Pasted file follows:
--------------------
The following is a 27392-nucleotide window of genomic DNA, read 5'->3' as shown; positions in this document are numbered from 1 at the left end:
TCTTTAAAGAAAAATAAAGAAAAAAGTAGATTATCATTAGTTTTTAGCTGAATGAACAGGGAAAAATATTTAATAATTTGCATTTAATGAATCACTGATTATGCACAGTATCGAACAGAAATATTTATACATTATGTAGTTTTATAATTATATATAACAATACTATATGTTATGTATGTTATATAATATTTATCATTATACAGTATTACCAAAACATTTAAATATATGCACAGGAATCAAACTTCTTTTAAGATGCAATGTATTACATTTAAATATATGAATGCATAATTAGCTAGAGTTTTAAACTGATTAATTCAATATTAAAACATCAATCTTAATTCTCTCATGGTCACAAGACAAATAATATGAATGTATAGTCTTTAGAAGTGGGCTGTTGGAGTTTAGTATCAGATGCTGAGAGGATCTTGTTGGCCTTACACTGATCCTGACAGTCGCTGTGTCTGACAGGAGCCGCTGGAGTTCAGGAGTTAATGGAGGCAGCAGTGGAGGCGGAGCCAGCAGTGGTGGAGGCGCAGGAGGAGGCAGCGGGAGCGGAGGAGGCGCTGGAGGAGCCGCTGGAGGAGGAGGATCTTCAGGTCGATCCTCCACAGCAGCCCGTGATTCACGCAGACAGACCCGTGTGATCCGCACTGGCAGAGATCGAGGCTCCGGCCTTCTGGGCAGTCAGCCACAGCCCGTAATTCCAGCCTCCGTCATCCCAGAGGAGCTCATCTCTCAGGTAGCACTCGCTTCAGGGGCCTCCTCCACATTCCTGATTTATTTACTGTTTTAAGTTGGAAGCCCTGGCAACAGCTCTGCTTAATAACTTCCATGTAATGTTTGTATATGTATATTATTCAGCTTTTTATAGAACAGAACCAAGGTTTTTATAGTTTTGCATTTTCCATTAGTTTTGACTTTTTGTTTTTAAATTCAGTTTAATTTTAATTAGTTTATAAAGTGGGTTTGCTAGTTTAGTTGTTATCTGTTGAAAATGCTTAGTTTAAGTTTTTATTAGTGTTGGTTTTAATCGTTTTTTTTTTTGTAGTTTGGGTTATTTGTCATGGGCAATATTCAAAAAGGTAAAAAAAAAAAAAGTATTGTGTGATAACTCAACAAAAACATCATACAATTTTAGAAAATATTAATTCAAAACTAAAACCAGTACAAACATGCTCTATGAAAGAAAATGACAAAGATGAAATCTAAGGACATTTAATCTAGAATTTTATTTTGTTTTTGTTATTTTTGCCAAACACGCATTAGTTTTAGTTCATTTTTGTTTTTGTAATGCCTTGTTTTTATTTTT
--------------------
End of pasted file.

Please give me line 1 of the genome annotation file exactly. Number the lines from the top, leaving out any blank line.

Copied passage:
The following is a 27392-nucleotide window of genomic DNA, read 5'->3' as shown; positions in this document are numbered from 1 at the left end: